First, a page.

Saints' names did not entirely disappear, but they were unfashionable right up until the late 18th century.  Their revival is linked to another way in which fashions in names reflect society. They are very much linked with changing tastes in other fields.  In this case the revival of Medieval names coincided with the revival of interest in the Middle Ages.  At first the names tended to appear only in fiction, but as happens today, people encountered the names in fiction and adopted them in life.  The popularity of the old names grew with the medieval revival in art and architecture.  Names which we think of as typically old-fashioned, such as Edith and Alfred, were in fact the hot new fashionable names of the 19th century, and at least in the case of the pet form of Alfred, Alfie, the cycle of fashion has come round again.

These are just some of the ideas about names that come out of the work I have done writing my many different books on first names.  I have tried to incorporate information that will let you draw your own conclusions.  So what makes the books I have written about first names different?  They will all give you the origin and meaning of each name, if known, and something of their history.  The newest is the Chambers Dictionary of First Names.  This has a good long introduction on the history of first names, and will have the most up-to-date information on popularity.  The material is presented in a slightly differently from the others, with different forms of the name in different languages being listed at the end of each entry, followed in some cases by names of famous bearers.  There are more foreign forms listed than in my other books, and the material is aimed not only at parents, but at genealogists, writers and other people with an interest in names.  Next most recent is Naming Your Baby.  This seems to have hit the spot with the first-name book buyers as it has usually been the number one names book on Amazon since soon after it came out.  It is the latest re-working of a book that first appeared as The Bloomsbury Dictionary of First Names and then as Best Baby Names.  Each version has been completely re-written.  The information in it is more integrated, grouping the dfferent variants of the same name together.  While it does cover the past history of the names, it focuses a bit more on current use. It is designed for use by the intelligent parent, who wants to know just that bit more about the name they choose and the implication of their choice. The oldest of  the general books is the Collins Gem.  This, like all the Gems, is designed to give the basic facts you need in a compact and easy-to-use form.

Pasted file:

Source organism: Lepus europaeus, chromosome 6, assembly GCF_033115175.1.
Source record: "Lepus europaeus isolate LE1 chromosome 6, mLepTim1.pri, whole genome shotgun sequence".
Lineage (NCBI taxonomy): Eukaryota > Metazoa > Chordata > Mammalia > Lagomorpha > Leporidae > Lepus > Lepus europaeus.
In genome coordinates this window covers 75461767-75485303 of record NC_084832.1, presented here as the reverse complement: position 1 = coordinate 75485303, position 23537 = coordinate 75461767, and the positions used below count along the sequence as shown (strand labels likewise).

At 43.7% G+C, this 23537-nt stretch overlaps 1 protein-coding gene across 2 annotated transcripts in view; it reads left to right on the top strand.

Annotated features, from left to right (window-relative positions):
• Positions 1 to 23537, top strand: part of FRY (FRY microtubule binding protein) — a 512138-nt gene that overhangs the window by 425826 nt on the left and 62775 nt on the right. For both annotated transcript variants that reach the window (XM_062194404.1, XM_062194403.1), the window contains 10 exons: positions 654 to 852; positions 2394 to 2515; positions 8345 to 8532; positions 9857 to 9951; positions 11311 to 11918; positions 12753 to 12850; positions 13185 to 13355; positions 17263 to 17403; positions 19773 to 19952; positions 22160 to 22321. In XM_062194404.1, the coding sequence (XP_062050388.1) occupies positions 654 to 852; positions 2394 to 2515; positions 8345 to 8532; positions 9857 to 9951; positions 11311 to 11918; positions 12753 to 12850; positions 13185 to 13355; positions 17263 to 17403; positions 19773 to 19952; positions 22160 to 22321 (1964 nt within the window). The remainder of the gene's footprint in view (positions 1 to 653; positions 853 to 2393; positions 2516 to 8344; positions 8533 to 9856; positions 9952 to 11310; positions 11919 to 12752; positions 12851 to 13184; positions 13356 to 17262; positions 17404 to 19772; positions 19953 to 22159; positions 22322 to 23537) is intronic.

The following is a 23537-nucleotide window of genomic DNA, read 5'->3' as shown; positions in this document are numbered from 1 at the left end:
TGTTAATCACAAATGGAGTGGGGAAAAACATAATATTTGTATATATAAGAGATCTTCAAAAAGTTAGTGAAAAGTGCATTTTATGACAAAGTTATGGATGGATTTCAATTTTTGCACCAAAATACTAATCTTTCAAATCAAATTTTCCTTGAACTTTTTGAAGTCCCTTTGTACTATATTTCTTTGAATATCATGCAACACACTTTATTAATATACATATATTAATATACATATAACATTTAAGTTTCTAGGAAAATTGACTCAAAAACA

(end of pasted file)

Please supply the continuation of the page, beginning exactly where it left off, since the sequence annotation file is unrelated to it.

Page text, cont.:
The Irish First Names and long-out-of-print Scottish First Names do what it says on the cover, giving the history and origins of names that come from those countries.

Next up – there is the prospect of a book on Celtic names for Chambers.

See also 'How important is your name?'

Julia Cresswell writer author About Us | Email Julia Cresswell | ©2007 The Software Mechanic . Site designed and maintained by the Software Mechanic